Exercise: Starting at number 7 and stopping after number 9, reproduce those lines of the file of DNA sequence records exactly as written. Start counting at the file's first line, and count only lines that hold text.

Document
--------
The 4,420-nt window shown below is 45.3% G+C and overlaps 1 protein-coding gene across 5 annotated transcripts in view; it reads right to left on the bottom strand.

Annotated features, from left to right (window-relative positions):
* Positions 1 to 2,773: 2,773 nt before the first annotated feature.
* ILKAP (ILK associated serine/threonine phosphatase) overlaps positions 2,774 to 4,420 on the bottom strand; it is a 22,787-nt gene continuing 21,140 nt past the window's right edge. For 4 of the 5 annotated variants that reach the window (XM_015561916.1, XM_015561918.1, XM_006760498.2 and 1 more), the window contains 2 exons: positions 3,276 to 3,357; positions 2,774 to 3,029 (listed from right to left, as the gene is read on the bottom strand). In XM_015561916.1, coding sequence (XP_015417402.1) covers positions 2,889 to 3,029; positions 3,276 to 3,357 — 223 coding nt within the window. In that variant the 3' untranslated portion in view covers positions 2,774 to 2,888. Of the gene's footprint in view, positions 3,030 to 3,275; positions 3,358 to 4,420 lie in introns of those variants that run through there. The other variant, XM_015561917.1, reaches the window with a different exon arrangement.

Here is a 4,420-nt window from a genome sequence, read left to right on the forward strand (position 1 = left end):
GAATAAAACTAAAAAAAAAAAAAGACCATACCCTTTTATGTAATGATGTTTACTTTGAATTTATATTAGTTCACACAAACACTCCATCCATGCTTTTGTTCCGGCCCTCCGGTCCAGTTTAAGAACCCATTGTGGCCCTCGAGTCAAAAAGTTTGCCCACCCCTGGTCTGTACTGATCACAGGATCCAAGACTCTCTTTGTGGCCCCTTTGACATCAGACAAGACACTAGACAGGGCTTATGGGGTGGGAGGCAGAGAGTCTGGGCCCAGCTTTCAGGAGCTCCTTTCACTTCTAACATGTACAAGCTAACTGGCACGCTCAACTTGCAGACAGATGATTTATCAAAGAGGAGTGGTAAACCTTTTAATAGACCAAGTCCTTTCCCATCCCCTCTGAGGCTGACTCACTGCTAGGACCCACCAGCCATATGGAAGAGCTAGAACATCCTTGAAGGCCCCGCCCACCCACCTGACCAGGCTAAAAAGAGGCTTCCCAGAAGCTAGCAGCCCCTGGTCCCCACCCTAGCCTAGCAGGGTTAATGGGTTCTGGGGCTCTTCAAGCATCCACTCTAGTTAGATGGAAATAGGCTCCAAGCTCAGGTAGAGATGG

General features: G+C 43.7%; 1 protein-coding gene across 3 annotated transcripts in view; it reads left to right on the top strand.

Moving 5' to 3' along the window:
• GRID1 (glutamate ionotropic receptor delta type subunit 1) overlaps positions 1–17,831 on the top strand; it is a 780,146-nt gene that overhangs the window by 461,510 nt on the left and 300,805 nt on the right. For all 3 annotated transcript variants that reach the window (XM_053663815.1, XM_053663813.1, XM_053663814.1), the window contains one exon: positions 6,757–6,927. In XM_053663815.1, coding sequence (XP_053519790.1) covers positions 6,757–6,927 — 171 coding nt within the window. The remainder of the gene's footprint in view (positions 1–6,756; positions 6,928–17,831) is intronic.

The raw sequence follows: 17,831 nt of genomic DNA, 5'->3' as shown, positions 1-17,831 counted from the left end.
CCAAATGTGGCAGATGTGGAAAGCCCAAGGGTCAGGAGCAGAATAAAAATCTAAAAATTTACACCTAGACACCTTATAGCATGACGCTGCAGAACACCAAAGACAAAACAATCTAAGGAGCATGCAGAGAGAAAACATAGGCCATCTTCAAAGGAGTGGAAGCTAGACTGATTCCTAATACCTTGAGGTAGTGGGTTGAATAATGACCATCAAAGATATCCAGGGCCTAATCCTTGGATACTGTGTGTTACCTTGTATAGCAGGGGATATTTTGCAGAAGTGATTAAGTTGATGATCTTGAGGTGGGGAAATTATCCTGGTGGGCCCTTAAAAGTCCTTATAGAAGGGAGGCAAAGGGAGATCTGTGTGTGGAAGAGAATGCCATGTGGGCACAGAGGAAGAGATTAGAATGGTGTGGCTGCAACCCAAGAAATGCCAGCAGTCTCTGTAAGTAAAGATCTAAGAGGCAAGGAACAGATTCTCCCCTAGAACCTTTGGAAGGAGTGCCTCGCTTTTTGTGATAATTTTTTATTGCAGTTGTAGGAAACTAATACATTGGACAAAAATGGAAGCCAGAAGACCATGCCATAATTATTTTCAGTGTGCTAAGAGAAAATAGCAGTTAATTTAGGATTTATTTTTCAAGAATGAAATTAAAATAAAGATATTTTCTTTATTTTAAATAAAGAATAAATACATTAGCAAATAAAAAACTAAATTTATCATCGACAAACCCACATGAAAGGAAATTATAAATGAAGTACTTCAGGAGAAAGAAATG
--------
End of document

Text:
General features: G+C 43.7%; 1 protein-coding gene across 3 annotated transcripts in view; it reads left to right on the top strand.

Moving 5' to 3' along the window:
• GRID1 (glutamate ionotropic receptor delta type subunit 1) overlaps positions 1–17,831 on the top strand; it is a 780,146-nt gene that overhangs the window by 461,510 nt on the left and 300,805 nt on the right. For all 3 annotated transcript variants that reach the window (XM_053663815.1, XM_053663813.1, XM_053663814.1), the window contains one exon: positions 6,757–6,927. In XM_053663815.1, coding sequence (XP_053519790.1) covers positions 6,757–6,927 — 171 coding nt within the window. The remainder of the gene's footprint in view (positions 1–6,756; positions 6,928–17,831) is intronic.